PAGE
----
In the portable electronics market, cell phones and MP3 players have greatly expanded the use of headsets for listening to music, making phone calls, and watching videos. Connecting headphones to the 3.5 mm plug used to be easy some years ago when headphones were just headphones (still then you might sometimes need to check sometimes impedance and sensitivity), but with recent introduction to new functionality to headsets (microphone, control buttons), thing have became more complicated. Not every headset is compatible with every device, not even close. When the number of contacts in 3.5 mm plug changes from three to four, things have become less standardized and less compatible. Some details on the issues can be found on my Android microphone connections posting. Without a cohesive audio-jack standard body, these accessories have diverged in ways that have made universal support difficult.
In light of this EeWeb blog has a worth to check out posting Fairchild’s Audio Jacks, Technology Worth Listening To and their on-line magazine has similar article Fairchild’s Audio Jacks. Over time, by adding function and features, electronic device manufacturers have implemented these headsets in many different configurations. Without a cohesive audio-jack standard body, these accessories have diverged in ways that have made universal support difficult. The ability to support multiple versions of headset devices on device is a complicated task for device designer. Fairchild’s Audio Jacks, Technology Worth Listening To article tells some ICs that can help in this.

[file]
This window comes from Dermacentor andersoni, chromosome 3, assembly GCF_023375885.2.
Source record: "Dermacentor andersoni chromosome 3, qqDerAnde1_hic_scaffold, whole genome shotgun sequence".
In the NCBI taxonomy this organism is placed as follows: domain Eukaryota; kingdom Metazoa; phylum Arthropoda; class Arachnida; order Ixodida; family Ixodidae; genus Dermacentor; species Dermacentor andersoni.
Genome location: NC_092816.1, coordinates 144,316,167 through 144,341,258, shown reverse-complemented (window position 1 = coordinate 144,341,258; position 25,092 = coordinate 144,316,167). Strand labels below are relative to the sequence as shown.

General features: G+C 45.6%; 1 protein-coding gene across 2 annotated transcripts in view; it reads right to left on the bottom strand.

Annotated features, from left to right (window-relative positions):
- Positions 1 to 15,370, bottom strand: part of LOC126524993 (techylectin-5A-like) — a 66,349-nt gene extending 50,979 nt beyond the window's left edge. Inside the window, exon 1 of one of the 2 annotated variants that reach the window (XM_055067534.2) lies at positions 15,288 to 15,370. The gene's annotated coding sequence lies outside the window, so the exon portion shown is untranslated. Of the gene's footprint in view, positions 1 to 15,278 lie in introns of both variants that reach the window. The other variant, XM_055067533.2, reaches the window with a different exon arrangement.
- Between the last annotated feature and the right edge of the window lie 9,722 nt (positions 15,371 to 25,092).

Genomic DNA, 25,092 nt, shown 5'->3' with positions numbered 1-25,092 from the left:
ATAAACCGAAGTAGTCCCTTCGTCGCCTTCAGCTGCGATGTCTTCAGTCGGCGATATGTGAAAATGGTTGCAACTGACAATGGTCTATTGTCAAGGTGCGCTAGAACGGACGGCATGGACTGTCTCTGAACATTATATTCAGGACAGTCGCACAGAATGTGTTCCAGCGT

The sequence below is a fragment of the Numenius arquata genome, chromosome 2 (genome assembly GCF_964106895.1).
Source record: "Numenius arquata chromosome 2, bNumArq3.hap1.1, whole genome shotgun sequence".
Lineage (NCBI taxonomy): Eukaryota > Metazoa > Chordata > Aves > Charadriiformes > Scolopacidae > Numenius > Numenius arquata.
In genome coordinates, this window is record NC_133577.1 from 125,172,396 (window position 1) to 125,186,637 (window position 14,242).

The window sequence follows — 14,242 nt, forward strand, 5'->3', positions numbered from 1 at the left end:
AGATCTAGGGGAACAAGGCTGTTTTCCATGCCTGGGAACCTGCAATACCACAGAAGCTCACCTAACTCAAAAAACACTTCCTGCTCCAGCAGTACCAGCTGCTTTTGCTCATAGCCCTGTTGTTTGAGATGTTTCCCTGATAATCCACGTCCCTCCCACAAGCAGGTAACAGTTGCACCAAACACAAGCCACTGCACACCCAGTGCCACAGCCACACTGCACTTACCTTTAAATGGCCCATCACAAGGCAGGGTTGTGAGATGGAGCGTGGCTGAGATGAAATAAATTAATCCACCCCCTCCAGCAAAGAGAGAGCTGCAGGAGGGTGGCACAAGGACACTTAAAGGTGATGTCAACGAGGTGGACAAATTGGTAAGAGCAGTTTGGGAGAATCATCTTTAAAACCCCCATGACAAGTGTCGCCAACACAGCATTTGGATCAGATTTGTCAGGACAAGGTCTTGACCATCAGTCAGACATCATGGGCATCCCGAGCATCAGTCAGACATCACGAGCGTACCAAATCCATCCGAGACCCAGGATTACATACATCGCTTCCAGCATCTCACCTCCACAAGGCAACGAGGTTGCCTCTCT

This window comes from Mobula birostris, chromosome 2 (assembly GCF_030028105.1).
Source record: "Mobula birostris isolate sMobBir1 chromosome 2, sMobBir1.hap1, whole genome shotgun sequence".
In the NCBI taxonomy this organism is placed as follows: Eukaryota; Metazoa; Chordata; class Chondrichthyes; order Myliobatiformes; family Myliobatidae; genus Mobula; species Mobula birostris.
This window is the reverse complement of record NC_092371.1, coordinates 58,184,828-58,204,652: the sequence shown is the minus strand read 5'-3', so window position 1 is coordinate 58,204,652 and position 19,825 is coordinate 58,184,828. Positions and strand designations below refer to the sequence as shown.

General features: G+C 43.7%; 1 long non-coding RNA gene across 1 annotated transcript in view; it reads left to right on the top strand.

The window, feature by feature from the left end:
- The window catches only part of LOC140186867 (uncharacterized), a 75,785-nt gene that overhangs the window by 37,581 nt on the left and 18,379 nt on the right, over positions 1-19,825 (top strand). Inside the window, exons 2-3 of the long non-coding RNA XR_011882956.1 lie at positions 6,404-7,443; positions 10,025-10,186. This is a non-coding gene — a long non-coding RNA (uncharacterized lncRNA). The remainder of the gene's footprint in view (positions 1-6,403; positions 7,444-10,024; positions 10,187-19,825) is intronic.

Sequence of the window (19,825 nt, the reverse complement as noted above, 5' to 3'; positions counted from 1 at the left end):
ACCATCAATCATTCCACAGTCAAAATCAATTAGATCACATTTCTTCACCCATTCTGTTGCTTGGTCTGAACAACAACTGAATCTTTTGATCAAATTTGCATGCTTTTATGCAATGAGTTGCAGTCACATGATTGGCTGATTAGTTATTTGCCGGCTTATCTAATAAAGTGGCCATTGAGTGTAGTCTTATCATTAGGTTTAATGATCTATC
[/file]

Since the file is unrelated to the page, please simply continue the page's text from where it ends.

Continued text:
Fairchild’s Audio Jacks, Technology Worth Listening To article starts with history: The early days of the ‘earphone’ was a monaural device very commonplace use of the 3.5mm audio jack with two contacts (impedance values could vary greatly). The next version of the earphone-style headset was the move to stereo implemented with three wires on 3.5 mm audio jack (typically 16-32 Ohms impedance but can be higher). The same output could also be used to drive such high impedance loads like audio amplifier RCA line level inputs, active speakers and noise-cancelling headphones (active devices with built-in amplifier).
When cell phones started using headsets the need for a microphone and hence a fourth wire was necessary, so the 4-pole 3.5mm jack was adopted. The camera industry also adopted this 4-pole connector to port audio and composite video from their devices. There also have been different implementations of the jack pin out, here are differences in the implementation of the headset itself, even using a similar pin out. Some devices can use the headphone cable as FM antenna. There are also some special cases where 3.5 mm jack could also be used as universal asynchronous receiver/transmitter (UART) or even USB.
Fairchild’s Audio Jacks, Technology Worth Listening To article says that there are two basic methods for audio-phone implementations, one from the Open Mobile Terminal Platform (OMTP), and the other is the Cellular Telecommunications Industry Association (CTIA) standard in North America. Both are in use today and mobile device manufacturers would like their devices to work for both easily, which has been a major driver in the need for Audio Jack Detection products. Image of those connection pinouts from A note on headset standards: OMTP, AHJ and Apple article: